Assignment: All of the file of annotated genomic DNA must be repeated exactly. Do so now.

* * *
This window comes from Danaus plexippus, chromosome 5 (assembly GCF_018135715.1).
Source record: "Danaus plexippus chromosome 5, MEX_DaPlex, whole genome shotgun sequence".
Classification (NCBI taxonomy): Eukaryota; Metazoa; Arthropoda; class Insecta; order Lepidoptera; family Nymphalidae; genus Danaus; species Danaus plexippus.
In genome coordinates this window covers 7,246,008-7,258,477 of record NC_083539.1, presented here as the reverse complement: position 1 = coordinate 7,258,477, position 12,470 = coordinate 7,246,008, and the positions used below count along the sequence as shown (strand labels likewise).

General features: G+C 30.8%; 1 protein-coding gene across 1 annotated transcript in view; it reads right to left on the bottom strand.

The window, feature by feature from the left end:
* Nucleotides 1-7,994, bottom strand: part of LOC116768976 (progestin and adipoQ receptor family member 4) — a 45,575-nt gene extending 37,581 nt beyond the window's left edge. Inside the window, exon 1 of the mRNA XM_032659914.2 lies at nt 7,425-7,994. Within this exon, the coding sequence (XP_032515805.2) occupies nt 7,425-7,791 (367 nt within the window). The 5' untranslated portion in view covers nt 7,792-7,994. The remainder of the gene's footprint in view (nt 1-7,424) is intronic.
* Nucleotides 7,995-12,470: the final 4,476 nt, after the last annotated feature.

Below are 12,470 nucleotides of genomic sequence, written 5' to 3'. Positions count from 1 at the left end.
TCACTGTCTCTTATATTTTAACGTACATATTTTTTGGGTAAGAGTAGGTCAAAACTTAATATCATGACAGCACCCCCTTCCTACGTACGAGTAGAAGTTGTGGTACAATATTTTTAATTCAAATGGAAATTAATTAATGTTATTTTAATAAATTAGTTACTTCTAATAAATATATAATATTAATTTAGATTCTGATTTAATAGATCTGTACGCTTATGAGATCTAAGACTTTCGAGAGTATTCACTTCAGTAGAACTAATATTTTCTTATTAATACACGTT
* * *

This window comes from Danaus plexippus, chromosome 5 (assembly GCF_018135715.1).
Source record: "Danaus plexippus chromosome 5, MEX_DaPlex, whole genome shotgun sequence".
Classification (NCBI taxonomy): Eukaryota; Metazoa; Arthropoda; class Insecta; order Lepidoptera; family Nymphalidae; genus Danaus; species Danaus plexippus.
In genome coordinates this window covers 7,246,008-7,258,477 of record NC_083539.1, presented here as the reverse complement: position 1 = coordinate 7,258,477, position 12,470 = coordinate 7,246,008, and the positions used below count along the sequence as shown (strand labels likewise).

General features: G+C 30.8%; 1 protein-coding gene across 1 annotated transcript in view; it reads right to left on the bottom strand.

The window, feature by feature from the left end:
* Nucleotides 1-7,994, bottom strand: part of LOC116768976 (progestin and adipoQ receptor family member 4) — a 45,575-nt gene extending 37,581 nt beyond the window's left edge. Inside the window, exon 1 of the mRNA XM_032659914.2 lies at nt 7,425-7,994. Within this exon, the coding sequence (XP_032515805.2) occupies nt 7,425-7,791 (367 nt within the window). The 5' untranslated portion in view covers nt 7,792-7,994. The remainder of the gene's footprint in view (nt 1-7,424) is intronic.
* Nucleotides 7,995-12,470: the final 4,476 nt, after the last annotated feature.

Below are 12,470 nucleotides of genomic sequence, written 5' to 3'. Positions count from 1 at the left end.
TCACTGTCTCTTATATTTTAACGTACATATTTTTTGGGTAAGAGTAGGTCAAAACTTAATATCATGACAGCACCCCCTTCCTACGTACGAGTAGAAGTTGTGGTACAATATTTTTAATTCAAATGGAAATTAATTAATGTTATTTTAATAAATTAGTTACTTCTAATAAATATATAATATTAATTTAGATTCTGATTTAATAGATCTGTACGCTTATGAGATCTAAGACTTTCGAGAGTATTCACTTCAGTAGAACTAATATTTTCTTATTAATACACGTT